The mug shot of her in Femme Fa­tale shows her to be a stocky, sad-eyed woman wear­ing a man’s blazer, de­mure long skirt and high-heeled shoes with elab­o­rate, jew­elled buckles. Tilly, in turn, was beaten by her hus­band, Big Jim Devine. ‘‘ Of­ten movies don’t cap­ture that, that th­ese women weren’t just crim­i­nals, they were of­ten also vic­tims,’’ Camp­bell says.

The au­thor says the most bizarre crime men­tioned in her book was com­mit­ted by Eu­ge­nia Fal­leni. Fal­leni was known as the ‘‘ man woman mur­derer’’ be­cause she spent much of her life ( with the aid of a dildo) pos­ing as a man. She killed her first wife in 1917 be­fore mar­ry­ing an­other woman. Only when she was charged and on her way to the cells did she re­veal her real iden­tity, caus­ing a me­dia sen­sa­tion.

Poi­son­ing, Camp­bell ob­serves, is a com­mon modus operandi for fe­male killers be­cause it can be con­cealed in food. Louisa Collins, dubbed the ‘‘ Lu­cre­tia Bor­gia of Botany’’, poi­soned both her husbands for their life in­sur­ance. She was the last woman to be hanged in NSW.

Her ex­e­cu­tion, in 1889, caused an out­cry, partly be­cause Collins was a mother, partly be­cause there was a view at the time that women, barred from vot­ing and sit­ting on ju­ries, should not be held ac­count­able to the same laws as men. ‘‘ There is that odd sense of chivalry,’’ Camp­bell says. ‘‘ The ex­e­cu­tion of a woman is al­ways a dif­fi­cult is­sue for so­ci­ety.’’ She agrees this un­ease runs counter to the age-old ten­dency to de­fine fe­male crim­i­nals as more evil than their male coun­ter­parts. Or as an Ital­ian proverb has it: ‘‘ Woman is rarely wicked, but when she is, she is worse than a man.’’

‘‘ Women’s crimes si­mul­ta­ne­ously ap­pal and en­tice us, ex­cit­ing an in­ter­est not gen­er­ated by male felons,’’ Camp­bell says. One of the rea­sons is that vi­o­lent fe­male of­fend­ers are rel­a­tively rare: ac­cord­ing to the Aus­tralian Bureau of Statis­tics, women com­prised just 7 per cent of the pris­oner pop­u­la­tion ( about 24,000) in 2006.

For her re­search, Camp­bell for­aged in the vast foren­sic photography archive in Syd­ney’s Jus­tice and Po­lice Mu­seum, a for­mer po­lice sta­tion built in colo­nial times and over­shad­owed by a grove of glass and con­crete tow­ers near Cir­cu­lar Quay. She con­sulted po­lice, court and prison records dat­ing back to the 1860s.

The as­sis­tant cu­ra­tor at the mu­seum, Camp­bell has the care­ful man­ner of a tax­a­tion lawyer. You’d never sus­pect her of procur­ing nooses used in ex­e­cu­tions for the Femme Fa­tale ex­hi­bi­tion, which opens at the mu­seum in March.

The fe­male crim­i­nal has spe­cial rel­e­vance to Aus­tralian cul­ture, she ar­gues, as about one in five First Fleet con­victs were women. A Bri­tish of­fi­cer’s no­to­ri­ous de­nun­ci­a­tion of th­ese women as ‘‘ damned whores’’ has dis­torted ideas about them, Camp­bell says. ‘‘ Most of the es­ti­mated 25,000 women trans­ported had been con­victed of theft, not pros­ti­tu­tion. But the pair­ing of crim­i­nal­ity and loose sex­u­al­ity be­came deeply in­grained in the colo­nial psy­che.’’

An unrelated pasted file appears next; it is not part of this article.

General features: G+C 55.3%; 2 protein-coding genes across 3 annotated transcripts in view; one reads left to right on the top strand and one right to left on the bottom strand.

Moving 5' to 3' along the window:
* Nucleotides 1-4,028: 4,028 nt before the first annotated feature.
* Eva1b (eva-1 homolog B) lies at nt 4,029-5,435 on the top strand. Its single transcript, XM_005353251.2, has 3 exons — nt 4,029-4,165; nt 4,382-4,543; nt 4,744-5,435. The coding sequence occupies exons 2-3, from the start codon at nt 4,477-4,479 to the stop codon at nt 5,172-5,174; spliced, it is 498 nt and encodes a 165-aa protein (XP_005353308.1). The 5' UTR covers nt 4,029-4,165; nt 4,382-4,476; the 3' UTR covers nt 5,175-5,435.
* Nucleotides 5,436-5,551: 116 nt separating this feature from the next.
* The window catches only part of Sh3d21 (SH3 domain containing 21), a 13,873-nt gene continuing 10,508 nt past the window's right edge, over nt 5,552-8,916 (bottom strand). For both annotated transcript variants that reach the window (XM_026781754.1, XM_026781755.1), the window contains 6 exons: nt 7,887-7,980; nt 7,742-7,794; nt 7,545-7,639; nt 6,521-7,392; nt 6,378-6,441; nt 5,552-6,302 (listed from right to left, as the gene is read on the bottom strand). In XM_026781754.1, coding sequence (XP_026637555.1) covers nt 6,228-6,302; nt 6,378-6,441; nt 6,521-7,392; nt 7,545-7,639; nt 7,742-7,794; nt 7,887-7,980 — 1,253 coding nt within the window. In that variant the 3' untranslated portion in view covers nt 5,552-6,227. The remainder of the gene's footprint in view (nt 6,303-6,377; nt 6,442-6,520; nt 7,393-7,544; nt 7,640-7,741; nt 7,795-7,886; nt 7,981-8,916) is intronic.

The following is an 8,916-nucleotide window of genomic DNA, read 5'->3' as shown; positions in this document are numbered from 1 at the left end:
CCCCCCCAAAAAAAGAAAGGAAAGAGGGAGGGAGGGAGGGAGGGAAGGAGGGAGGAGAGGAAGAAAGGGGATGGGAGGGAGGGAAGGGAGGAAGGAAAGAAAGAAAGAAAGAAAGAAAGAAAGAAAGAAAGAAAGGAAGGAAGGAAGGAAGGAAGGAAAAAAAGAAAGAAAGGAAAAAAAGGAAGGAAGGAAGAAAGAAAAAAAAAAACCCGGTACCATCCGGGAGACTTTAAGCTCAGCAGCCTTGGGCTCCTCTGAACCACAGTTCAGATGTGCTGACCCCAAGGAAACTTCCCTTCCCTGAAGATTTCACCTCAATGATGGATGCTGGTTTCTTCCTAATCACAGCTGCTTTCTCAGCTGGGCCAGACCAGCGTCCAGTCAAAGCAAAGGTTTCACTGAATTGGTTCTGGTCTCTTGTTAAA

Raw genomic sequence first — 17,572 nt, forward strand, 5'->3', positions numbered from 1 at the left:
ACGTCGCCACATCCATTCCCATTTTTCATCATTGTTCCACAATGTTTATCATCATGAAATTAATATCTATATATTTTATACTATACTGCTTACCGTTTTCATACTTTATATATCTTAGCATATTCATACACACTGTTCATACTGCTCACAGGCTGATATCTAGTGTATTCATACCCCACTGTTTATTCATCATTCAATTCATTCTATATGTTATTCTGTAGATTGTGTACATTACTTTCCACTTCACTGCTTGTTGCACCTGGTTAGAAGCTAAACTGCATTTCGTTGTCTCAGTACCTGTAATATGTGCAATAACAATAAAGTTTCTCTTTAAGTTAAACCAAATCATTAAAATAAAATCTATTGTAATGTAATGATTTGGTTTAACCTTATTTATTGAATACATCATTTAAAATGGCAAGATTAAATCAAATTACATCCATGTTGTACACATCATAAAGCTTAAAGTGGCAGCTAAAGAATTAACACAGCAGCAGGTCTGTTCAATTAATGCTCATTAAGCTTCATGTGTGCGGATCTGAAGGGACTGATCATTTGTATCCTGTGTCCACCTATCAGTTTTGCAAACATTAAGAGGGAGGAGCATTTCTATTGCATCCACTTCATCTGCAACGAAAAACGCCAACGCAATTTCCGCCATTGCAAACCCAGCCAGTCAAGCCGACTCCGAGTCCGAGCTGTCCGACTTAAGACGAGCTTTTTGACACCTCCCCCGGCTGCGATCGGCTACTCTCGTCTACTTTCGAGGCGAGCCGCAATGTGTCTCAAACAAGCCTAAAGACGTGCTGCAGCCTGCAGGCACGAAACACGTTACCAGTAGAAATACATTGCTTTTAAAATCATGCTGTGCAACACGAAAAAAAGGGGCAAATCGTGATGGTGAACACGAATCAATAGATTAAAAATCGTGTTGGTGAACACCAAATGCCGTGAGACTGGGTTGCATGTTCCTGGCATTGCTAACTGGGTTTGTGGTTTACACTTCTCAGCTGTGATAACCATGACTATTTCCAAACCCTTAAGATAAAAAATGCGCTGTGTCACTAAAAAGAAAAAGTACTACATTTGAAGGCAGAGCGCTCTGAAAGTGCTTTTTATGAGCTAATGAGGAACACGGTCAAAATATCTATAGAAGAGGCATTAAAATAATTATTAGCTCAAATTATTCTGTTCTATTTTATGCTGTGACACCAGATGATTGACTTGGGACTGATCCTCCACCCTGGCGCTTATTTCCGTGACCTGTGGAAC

Nev­er­the­less, be­ing at­trac­tive to men seems to have played some role in the crimes and sur­vival skills of other home-grown fe­male crim­i­nals. El­iz­a­beth Scott was the first woman to be hanged in Vic­to­ria. Ex­e­cuted in 1863, she had been found guilty of con­spir­ing with two men — one was ru­moured to be her lover — to mur­der her hus­band. In an ap­proach that might have come from a noir film ( had they been in­vented then), the prose­cu­tion ac­cused Scott, who was good­look­ing, of us­ing her fem­i­nine wiles to talk her coac­cused into shoot­ing dead her hus­band.

The last woman hanged in Aus­tralia, Jean Lee, has been the sub­ject of a verse bi­og­ra­phy, post­punk mu­si­cal, doc­u­men­tary and CD. In 1952, this at­trac­tive red­head was ex­e­cuted for the mur­der and tor­ture of a 73-year-old book­maker. Two male ac­com­plices, in­clud­ing her boyfriend, were also hanged. It has been spec­u­lated that Lee ini­tially took the rap for her lover.

Crit­ics of her ex­e­cu­tion be­lieve Lee was pun­ished so se­verely be­cause — like fic­tive femmes fatales — she strayed from the path of ide­alised fem­i­nin­ity: she was di­vorced, a pros­ti­tute, as­so­ci­ated with crim­i­nals and left her child to be reared by her mother.

Ac­cord­ing to some es­ti­mates, there are as many women as men writ­ing crime fic­tion th­ese days. This means fe­male char­ac­ters in con­tem­po­rary crime nov­els are like­lier to hunt down the bad guys than join them. We now live in a world where women have more sex­ual free­dom than any gang­ster’s moll.

Have th­ese so­cial changes made the femme fa­tale re­dun­dant? ‘‘ To a cer­tain ex­tent, bad girls will al­ways sell movies,’’ Camp­bell replies. But she adds that in con­tem­po­rary pop­u­lar cul­ture, we rarely en­counter the clas­sic femme fa­tale who is hy­per-fem­i­nine and highly sex­u­alised and whose evil deeds are never ex­pli­cated.